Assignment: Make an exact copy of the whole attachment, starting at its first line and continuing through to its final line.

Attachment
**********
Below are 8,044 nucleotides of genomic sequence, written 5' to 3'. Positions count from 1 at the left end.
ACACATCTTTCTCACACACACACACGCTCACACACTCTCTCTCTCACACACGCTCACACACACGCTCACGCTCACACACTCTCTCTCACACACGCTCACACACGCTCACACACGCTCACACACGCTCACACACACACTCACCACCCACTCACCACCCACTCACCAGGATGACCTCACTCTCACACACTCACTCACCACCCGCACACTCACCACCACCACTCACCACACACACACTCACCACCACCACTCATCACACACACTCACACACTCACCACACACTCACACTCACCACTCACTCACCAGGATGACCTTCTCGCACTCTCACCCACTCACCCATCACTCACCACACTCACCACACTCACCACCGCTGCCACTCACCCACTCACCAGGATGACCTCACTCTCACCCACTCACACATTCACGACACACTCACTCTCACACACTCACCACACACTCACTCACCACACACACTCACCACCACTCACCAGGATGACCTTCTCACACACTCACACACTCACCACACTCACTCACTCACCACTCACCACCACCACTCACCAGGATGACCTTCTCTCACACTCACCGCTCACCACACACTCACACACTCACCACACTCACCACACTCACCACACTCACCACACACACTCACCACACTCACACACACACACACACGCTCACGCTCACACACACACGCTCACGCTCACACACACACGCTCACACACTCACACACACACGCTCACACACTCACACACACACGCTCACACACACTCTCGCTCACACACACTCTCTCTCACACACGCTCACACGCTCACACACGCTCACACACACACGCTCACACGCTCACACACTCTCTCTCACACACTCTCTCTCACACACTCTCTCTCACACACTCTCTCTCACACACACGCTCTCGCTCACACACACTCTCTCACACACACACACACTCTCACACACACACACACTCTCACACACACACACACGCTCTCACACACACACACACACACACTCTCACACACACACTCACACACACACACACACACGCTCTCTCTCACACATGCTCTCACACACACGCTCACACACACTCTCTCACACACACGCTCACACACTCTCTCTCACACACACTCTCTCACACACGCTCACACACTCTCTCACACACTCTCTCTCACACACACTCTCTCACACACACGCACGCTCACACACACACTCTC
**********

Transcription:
Below are 8,044 nucleotides of genomic sequence, written 5' to 3'. Positions count from 1 at the left end.
ACACATCTTTCTCACACACACACACGCTCACACACTCTCTCTCTCACACACGCTCACACACACGCTCACGCTCACACACTCTCTCTCACACACGCTCACACACGCTCACACACGCTCACACACGCTCACACACACACTCACCACCCACTCACCACCCACTCACCAGGATGACCTCACTCTCACACACTCACTCACCACCCGCACACTCACCACCACCACTCACCACACACACACTCACCACCACCACTCATCACACACACTCACACACTCACCACACACTCACACTCACCACTCACTCACCAGGATGACCTTCTCGCACTCTCACCCACTCACCCATCACTCACCACACTCACCACACTCACCACCGCTGCCACTCACCCACTCACCAGGATGACCTCACTCTCACCCACTCACACATTCACGACACACTCACTCTCACACACTCACCACACACTCACTCACCACACACACTCACCACCACTCACCAGGATGACCTTCTCACACACTCACACACTCACCACACTCACTCACTCACCACTCACCACCACCACTCACCAGGATGACCTTCTCTCACACTCACCGCTCACCACACACTCACACACTCACCACACTCACCACACTCACCACACTCACCACACACACTCACCACACTCACACACACACACACACGCTCACGCTCACACACACACGCTCACGCTCACACACACACGCTCACACACTCACACACACACGCTCACACACTCACACACACACGCTCACACACACTCTCGCTCACACACACTCTCTCTCACACACGCTCACACGCTCACACACGCTCACACACACACGCTCACACGCTCACACACTCTCTCTCACACACTCTCTCTCACACACTCTCTCTCACACACTCTCTCTCACACACACGCTCTCGCTCACACACACTCTCTCACACACACACACACTCTCACACACACACACACTCTCACACACACACACACGCTCTCACACACACACACACACACACTCTCACACACACACTCACACACACACACACACACGCTCTCTCTCACACATGCTCTCACACACACGCTCACACACACTCTCTCACACACACGCTCACACACTCTCTCTCACACACACTCTCTCACACACGCTCACACACTCTCTCACACACTCTCTCTCACACACACTCTCTCACACACACGCACGCTCACACACACACTCTC